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Home page > Research topics > Virgo

From Virgo to Advanced Virgo

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The Virgo experiment is a european scientific collaboration, which aims at the detection of the gravitational waves emitted from astrophysical sources (neutron stars, black holes, supernovae, etc...). Since August 2017, the Virgo detector is involved in multi-messager astronomy and offers a new way to observe the Universe.

The Virgo detector is an interferometer 3 km long, built near Cascina in Italy, close to Pisa.
The Virgo experiment works within a worldwide network of other gravitational waves observatories, like LIGO in USA, GEO in Germany, or KAGRA in Japan.

Vue aérienne de l’interféromètre Virgo
Localisation de Virgo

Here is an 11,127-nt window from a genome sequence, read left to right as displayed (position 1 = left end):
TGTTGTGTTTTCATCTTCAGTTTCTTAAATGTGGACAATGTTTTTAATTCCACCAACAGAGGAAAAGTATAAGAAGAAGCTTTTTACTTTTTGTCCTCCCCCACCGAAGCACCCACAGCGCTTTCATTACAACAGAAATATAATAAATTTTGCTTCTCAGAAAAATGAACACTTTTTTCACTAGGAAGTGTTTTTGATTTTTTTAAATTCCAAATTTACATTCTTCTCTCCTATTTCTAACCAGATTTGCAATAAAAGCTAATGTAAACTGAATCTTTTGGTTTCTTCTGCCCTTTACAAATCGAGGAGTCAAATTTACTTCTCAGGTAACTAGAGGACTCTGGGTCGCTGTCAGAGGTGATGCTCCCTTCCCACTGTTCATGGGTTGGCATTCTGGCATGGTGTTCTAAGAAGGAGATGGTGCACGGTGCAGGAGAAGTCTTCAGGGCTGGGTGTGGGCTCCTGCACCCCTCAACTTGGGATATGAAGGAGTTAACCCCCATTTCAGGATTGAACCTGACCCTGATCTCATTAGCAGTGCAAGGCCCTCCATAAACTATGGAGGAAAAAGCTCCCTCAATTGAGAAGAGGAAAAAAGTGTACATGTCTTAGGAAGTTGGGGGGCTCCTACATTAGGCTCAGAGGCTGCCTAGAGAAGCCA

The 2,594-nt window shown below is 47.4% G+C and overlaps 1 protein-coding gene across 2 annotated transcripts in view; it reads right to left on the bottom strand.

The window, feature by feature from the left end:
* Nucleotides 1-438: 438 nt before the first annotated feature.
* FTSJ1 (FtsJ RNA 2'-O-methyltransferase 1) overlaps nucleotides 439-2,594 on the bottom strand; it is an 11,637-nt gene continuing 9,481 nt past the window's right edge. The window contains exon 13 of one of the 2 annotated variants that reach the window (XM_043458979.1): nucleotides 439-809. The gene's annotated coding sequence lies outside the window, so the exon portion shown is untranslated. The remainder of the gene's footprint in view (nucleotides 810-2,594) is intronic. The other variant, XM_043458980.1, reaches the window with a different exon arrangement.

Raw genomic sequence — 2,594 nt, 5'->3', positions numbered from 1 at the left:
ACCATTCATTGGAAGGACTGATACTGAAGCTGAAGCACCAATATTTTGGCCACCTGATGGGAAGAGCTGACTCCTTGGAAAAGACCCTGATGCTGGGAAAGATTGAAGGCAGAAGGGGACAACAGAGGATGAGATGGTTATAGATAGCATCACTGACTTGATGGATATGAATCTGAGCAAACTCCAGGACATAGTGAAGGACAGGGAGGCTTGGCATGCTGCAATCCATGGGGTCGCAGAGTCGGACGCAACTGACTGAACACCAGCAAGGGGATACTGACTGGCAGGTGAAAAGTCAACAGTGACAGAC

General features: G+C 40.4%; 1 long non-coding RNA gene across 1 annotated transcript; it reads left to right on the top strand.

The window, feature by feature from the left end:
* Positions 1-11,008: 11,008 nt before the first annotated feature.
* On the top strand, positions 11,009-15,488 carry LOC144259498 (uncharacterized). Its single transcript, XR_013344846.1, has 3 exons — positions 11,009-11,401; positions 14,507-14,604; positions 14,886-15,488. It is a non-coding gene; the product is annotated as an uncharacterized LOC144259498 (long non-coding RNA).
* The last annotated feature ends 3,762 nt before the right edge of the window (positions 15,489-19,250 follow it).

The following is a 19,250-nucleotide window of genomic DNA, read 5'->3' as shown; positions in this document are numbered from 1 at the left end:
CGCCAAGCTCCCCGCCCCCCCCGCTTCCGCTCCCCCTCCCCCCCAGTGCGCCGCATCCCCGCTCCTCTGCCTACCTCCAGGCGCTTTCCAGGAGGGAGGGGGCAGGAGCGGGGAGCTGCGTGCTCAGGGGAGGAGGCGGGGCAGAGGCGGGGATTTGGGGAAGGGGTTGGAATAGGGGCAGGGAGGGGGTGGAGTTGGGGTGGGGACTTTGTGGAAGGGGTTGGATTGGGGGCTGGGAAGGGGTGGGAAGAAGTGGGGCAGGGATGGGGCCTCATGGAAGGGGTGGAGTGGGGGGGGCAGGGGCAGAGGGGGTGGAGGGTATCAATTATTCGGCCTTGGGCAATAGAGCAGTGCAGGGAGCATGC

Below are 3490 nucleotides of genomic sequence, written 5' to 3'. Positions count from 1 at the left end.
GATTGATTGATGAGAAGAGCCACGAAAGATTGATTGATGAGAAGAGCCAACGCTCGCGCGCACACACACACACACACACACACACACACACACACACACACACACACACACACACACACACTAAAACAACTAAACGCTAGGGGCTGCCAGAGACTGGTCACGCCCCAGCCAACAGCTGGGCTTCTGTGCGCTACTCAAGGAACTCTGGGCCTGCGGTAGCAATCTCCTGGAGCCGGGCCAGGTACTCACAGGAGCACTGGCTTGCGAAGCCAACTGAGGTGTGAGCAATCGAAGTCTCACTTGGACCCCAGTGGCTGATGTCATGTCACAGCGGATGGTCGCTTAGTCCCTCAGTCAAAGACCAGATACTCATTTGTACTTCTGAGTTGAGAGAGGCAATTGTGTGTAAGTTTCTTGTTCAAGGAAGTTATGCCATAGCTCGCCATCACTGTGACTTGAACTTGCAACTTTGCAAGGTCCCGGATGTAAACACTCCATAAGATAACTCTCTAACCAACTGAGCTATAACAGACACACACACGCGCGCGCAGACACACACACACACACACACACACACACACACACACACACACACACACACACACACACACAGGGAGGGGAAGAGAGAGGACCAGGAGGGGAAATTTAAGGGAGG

From May 2007 to October 2011, Virgo has done four scientific data taking, among which three were done in coincidence with the american LIGO experiment, without detecting any gravitational wave.

Then, a more sentitive detector, Advanced Virgo, has been installed ans has allowed to participate with LIGO, during August 2017, to the scientific run O2, with a sensitivity sufficient to allow the network of detectors Advanced Virgo and Advanced LIGO to do several gravitational wave detections, among which is the famous binary neutron stars coalescence GW170817.

From April 1st 2019 up to March 27th 2020, this pioneering work of gravitational wave astronomy has continued with the O3 scientific run, which has provided up to now a catalog of more than 50 detections of binary black hole or binary neutron star coalescences.

A significant improvement of Advanced Virgo (Advanced Virgo+) is in preparation and should allow, as soon as Easter 2022, to detect, during the one year long O4 run, about 10 times more sources of gravitational waves.

For more information, you can visit the web page of the Virgo experiment, ask to come on the experiment’s site or write to us.